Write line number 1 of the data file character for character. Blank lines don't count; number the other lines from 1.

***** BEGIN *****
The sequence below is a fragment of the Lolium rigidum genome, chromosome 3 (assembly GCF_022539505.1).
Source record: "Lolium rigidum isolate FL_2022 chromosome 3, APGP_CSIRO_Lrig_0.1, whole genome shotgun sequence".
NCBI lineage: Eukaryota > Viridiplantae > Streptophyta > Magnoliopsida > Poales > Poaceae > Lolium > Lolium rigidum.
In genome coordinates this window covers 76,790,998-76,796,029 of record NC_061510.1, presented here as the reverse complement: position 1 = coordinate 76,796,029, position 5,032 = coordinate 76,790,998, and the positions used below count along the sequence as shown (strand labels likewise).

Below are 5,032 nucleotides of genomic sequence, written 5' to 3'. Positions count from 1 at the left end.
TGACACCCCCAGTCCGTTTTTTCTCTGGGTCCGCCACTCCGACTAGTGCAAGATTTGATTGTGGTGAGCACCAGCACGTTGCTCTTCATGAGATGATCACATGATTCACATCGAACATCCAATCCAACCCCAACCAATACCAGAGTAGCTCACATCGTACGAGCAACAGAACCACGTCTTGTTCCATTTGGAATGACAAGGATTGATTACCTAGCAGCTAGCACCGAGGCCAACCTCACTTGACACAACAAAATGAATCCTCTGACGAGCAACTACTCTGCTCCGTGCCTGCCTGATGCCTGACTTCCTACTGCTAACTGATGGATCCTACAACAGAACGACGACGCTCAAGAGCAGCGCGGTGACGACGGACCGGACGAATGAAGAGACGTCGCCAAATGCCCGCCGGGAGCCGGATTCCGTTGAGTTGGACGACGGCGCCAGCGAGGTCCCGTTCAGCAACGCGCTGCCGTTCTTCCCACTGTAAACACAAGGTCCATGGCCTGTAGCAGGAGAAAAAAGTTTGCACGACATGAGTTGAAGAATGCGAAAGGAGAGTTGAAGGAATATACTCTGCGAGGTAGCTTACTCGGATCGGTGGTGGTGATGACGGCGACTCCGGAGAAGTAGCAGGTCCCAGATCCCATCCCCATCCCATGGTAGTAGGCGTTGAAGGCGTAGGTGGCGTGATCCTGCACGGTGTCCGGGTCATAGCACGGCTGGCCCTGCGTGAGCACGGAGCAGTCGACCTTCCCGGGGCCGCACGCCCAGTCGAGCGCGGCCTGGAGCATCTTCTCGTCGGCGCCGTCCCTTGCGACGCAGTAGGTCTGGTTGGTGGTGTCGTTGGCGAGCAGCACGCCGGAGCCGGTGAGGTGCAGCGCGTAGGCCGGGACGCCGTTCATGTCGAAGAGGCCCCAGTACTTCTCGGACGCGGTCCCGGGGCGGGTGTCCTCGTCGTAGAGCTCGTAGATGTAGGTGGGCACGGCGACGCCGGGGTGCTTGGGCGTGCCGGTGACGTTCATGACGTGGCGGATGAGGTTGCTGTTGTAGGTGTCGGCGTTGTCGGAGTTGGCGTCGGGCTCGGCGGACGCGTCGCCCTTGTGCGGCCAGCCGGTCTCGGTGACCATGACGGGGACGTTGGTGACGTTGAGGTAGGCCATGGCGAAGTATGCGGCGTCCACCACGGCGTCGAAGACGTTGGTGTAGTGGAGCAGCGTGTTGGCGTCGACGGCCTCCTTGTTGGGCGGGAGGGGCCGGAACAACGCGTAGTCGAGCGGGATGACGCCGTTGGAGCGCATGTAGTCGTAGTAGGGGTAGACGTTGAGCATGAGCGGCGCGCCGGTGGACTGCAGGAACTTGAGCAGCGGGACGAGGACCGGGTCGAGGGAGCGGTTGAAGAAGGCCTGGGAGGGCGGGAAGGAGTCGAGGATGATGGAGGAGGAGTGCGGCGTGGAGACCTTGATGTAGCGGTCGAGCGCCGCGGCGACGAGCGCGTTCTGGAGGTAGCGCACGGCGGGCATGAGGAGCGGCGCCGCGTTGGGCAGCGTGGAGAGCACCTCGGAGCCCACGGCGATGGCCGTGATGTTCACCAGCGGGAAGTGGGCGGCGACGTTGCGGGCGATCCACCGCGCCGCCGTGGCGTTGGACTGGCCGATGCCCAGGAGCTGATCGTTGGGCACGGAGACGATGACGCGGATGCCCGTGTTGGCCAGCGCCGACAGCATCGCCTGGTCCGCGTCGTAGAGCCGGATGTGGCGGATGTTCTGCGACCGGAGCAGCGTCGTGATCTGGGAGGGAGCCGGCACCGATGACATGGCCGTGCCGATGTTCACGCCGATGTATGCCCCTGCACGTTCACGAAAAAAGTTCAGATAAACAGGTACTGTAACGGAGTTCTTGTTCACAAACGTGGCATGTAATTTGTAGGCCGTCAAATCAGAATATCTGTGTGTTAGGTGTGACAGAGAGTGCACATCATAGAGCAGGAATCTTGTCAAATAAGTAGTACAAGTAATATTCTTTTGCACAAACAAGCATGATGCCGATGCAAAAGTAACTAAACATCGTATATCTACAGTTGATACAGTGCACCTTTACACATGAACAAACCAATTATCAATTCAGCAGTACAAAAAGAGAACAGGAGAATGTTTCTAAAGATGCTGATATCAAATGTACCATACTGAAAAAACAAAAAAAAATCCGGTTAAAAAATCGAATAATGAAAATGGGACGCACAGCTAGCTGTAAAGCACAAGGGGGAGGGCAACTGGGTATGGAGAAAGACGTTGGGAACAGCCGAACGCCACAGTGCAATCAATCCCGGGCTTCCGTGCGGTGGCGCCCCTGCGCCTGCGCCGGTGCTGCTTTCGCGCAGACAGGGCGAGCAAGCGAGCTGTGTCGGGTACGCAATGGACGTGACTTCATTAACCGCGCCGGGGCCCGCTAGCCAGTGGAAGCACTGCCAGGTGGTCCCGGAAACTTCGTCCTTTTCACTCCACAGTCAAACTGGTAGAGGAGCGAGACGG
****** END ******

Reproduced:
The sequence below is a fragment of the Lolium rigidum genome, chromosome 3 (assembly GCF_022539505.1).